OPEC Ready to Talk to Other Producers to Get `Fair' Price

  • Producer group sees 'no quick fix' for market instability
  • Non-member nations would have to share burden of supply cut

OPEC, the producer of 40 percent of the world’s oil, renewed its readiness to talk to other crude exporters to achieve “fair and reasonable prices,” according to the group’s monthly magazine. Oil jumped to the highest in a month on the report.

“There is no quick fix, but if there is a willingness to face the oil industry’s challenges together, then the prospects for the future have to be a lot better than what everyone involved in the industry has been experiencing over the past nine months or so,” said the opening commentary in the OPEC Bulletin published Monday on the group’s website. “As the Organization has stressed on numerous occasions, it stands ready to talk to all other producers.”

Crude sank to a six-year low, losing more than half its value in the past year as Saudi Arabia, the world’s top exporter, led OPEC to reject demands from some of the other members like Algeria and Venezuela to cut supply in order to prop up prices. The group opted to maintain production in order to protect market share amid surging output from the U.S., Canada and other countries.

The 12-member Organization of Petroleum Exporting Countries stuck to the same decision at its last meeting in June, ramping up daily output in the past three months above 32 million barrels, the highest since 2012, on higher supply from Saudi Arabia and Iraq, while prices weakened after fellow member Iran struck a deal in July with world powers on its nuclear program that would free up its oil exports. OPEC has an official daily production target of 30 million barrels.

Shared Burden

OPEC won’t agree to carry the burden of propping up oil prices by cutting supply and non-member nations would have to share the burden, according to the bulletin.

“This has to be on a level playing field,” it said. “OPEC will protect its own interests. As developing countries, its members, whose economies rely heavily on this one precious resource, can ill afford to do otherwise.”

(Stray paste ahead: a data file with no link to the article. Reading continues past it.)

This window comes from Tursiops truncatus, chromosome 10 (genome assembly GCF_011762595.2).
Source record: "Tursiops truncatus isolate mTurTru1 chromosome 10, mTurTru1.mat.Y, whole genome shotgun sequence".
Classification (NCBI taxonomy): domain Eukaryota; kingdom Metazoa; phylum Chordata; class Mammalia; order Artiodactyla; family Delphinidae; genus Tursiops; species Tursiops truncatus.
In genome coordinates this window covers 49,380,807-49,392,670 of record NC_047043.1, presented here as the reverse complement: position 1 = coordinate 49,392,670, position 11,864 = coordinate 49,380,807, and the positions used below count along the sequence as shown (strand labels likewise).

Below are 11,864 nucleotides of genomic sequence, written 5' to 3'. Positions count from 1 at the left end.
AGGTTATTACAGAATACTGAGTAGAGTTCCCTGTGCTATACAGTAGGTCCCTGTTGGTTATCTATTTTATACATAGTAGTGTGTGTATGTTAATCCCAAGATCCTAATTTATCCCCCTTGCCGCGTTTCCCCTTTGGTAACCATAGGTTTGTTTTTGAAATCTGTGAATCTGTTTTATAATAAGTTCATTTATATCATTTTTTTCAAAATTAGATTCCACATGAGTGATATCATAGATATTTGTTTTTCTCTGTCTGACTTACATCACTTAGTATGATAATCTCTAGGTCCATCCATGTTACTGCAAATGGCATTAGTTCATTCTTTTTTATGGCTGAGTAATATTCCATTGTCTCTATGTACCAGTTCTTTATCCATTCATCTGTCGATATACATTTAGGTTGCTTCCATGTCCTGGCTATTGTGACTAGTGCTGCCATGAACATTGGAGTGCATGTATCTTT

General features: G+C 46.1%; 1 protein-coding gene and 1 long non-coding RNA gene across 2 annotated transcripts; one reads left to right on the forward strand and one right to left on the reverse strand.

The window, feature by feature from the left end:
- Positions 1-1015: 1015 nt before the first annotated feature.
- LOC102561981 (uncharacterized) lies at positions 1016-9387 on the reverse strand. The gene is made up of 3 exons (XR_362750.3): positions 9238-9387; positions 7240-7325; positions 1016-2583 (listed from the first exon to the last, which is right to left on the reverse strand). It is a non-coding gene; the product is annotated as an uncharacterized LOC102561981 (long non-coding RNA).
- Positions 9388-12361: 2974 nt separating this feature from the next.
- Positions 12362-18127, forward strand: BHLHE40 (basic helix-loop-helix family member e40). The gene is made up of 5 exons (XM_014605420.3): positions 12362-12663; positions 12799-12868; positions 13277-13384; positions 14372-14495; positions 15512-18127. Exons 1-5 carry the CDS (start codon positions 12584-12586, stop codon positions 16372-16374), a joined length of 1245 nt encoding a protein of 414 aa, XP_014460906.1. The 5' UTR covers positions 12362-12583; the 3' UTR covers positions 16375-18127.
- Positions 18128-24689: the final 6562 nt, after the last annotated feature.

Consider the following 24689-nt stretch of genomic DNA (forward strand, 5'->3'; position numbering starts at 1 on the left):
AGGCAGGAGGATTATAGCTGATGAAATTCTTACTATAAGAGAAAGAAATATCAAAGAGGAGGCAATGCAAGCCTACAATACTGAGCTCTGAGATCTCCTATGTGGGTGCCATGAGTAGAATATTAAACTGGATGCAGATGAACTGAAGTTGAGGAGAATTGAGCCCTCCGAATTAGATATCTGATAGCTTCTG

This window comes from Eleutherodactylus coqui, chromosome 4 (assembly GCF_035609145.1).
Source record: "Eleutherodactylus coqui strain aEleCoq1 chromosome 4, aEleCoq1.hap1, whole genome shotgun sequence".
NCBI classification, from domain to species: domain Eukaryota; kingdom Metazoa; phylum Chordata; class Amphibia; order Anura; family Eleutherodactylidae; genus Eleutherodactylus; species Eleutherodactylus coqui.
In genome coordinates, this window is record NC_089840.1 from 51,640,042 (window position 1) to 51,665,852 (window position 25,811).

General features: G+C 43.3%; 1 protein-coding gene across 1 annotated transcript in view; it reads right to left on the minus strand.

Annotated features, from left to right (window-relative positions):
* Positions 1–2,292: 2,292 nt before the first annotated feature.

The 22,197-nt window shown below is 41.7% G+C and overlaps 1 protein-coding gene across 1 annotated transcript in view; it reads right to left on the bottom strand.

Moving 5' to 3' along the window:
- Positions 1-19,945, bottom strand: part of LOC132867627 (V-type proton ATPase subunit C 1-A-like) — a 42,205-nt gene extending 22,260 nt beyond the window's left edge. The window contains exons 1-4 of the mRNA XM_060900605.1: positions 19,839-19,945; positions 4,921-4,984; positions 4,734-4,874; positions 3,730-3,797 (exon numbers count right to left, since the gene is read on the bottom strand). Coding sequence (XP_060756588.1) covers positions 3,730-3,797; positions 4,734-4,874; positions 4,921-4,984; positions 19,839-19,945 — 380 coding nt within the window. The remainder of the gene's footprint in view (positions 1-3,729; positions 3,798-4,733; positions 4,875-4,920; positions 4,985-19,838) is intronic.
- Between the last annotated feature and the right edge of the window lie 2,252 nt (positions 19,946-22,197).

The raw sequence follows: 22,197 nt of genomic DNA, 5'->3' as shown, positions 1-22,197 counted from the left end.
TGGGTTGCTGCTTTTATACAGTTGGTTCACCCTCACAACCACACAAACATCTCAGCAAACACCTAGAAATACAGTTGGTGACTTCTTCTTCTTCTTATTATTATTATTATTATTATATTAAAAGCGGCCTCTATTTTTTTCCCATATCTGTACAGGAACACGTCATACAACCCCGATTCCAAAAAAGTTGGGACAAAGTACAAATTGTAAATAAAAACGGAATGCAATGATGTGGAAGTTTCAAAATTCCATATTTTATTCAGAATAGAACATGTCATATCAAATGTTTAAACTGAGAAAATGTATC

West Texas Intermediate for October delivery surged $2.47, or 5.5 percent, to $47.69 a barrel at 12:39 p.m. on the New York Mercantile Exchange. The contract is up 24 percent since Aug. 26. Futures slipped as much as $1.62 to $43.60 earlier.

“If the wide-ranging projections on oil demand are correct, then it is just a case of riding out the storm and waiting for calmer waters to return,” the publication said, adding that demand growth in 2016 “augurs well for oil prices.”

Tighter Supply

Supplies from outside OPEC are expected to contract in 2016 for the first time since 2008, sliding by 200,000 barrels a day, the International Energy Agency said on Aug. 12. With consumption set to grow by 1.4 million barrels a day, OPEC and its de facto leader Saudi Arabia could seize the chance to broaden their market as competitors damaged by the price slump fall off.

“OPEC, as always, will continue to do all in its power to create the right enabling environment for the oil market to achieve equilibrium with fair and reasonable prices,” the group said in the magazine.

A March initiative by Algeria’s President Abdelaziz Bouteflika to organize a coordinated response to the oil price slump between OPEC and non-OPEC met no response. In a December interview to the Middle East Economic Survey, Saudi Arabian Oil Minister Ali al-Naimi said a meeting with non-OPEC producers Russia and Mexico in Vienna produced no result as the two nations declined to commit to supply cuts. The talks, also attended by Venezuela, were held before the November meeting where the decision to preserve market share was taken.

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